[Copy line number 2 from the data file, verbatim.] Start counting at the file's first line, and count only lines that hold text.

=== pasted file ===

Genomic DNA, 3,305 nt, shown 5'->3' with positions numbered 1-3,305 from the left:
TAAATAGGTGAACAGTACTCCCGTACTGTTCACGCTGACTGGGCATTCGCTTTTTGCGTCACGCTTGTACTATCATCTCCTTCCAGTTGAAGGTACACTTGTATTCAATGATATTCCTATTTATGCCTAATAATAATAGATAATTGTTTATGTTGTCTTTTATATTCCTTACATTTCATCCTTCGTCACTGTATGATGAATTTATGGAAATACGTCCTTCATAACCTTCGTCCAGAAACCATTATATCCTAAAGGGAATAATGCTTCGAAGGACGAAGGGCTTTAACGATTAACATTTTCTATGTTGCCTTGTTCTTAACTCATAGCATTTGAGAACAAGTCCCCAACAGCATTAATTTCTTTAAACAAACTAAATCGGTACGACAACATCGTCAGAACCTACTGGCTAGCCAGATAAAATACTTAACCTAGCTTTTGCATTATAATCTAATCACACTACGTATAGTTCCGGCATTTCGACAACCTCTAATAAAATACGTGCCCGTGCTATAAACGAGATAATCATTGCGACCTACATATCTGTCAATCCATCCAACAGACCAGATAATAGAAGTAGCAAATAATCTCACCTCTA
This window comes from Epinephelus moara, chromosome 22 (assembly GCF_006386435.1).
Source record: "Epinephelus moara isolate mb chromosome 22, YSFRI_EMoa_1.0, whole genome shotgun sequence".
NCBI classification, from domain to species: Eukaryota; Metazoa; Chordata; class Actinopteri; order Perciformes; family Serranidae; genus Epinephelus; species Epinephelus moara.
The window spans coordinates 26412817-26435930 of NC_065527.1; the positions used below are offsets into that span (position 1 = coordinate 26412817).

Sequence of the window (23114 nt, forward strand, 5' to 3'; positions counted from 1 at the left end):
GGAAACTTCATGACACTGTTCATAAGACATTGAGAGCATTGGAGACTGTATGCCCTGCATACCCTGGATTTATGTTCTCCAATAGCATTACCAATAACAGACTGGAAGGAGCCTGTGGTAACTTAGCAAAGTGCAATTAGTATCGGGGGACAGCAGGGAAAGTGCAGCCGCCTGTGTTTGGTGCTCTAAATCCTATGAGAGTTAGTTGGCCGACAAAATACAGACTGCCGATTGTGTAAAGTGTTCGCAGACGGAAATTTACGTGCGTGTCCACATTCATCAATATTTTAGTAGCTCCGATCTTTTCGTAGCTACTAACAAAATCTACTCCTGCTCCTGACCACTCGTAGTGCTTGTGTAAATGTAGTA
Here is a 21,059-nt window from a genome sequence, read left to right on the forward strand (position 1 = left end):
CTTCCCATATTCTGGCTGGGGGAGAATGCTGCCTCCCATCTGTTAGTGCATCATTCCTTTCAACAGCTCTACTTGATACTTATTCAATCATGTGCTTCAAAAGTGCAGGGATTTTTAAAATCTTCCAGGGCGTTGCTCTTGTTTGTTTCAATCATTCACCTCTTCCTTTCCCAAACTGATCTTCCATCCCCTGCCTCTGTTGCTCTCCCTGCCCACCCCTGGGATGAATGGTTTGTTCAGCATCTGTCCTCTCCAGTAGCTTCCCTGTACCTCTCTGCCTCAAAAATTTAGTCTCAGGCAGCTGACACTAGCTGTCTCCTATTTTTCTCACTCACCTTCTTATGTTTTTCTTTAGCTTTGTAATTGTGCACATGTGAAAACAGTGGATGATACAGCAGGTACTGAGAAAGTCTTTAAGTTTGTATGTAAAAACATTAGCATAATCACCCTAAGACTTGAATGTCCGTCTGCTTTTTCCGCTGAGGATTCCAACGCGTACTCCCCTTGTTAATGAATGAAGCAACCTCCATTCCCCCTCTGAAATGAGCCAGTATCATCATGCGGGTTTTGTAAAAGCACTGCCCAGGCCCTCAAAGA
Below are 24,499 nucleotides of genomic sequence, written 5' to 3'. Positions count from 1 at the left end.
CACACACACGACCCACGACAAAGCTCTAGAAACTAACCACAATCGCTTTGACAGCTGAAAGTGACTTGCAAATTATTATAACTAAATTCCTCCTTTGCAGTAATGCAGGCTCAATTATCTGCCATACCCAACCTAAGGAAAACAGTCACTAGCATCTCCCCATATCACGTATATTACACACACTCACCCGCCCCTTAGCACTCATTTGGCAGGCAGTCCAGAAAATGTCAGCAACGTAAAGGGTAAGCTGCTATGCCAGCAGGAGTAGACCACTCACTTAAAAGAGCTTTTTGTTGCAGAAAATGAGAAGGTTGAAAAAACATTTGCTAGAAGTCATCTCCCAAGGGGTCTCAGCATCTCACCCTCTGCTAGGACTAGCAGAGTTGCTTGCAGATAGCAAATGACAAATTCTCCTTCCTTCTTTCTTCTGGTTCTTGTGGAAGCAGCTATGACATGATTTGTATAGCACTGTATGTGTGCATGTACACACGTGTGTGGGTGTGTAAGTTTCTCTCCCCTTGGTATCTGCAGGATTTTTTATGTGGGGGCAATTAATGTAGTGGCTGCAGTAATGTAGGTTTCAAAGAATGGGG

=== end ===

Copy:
TAAATAGGTGAACAGTACTCCCGTACTGTTCACGCTGACTGGGCATTCGCTTTTTGCGTCACGCTTGTACTATCATCTCCTTCCAGTTGAAGGTACACTTGTATTCAATGATATTCCTATTTATGCCTAATAATAATAGATAATTGTTTATGTTGTCTTTTATATTCCTTACATTTCATCCTTCGTCACTGTATGATGAATTTATGGAAATACGTCCTTCATAACCTTCGTCCAGAAACCATTATATCCTAAAGGGAATAATGCTTCGAAGGACGAAGGGCTTTAACGATTAACATTTTCTATGTTGCCTTGTTCTTAACTCATAGCATTTGAGAACAAGTCCCCAACAGCATTAATTTCTTTAAACAAACTAAATCGGTACGACAACATCGTCAGAACCTACTGGCTAGCCAGATAAAATACTTAACCTAGCTTTTGCATTATAATCTAATCACACTACGTATAGTTCCGGCATTTCGACAACCTCTAATAAAATACGTGCCCGTGCTATAAACGAGATAATCATTGCGACCTACATATCTGTCAATCCATCCAACAGACCAGATAATAGAAGTAGCAAATAATCTCACCTCTA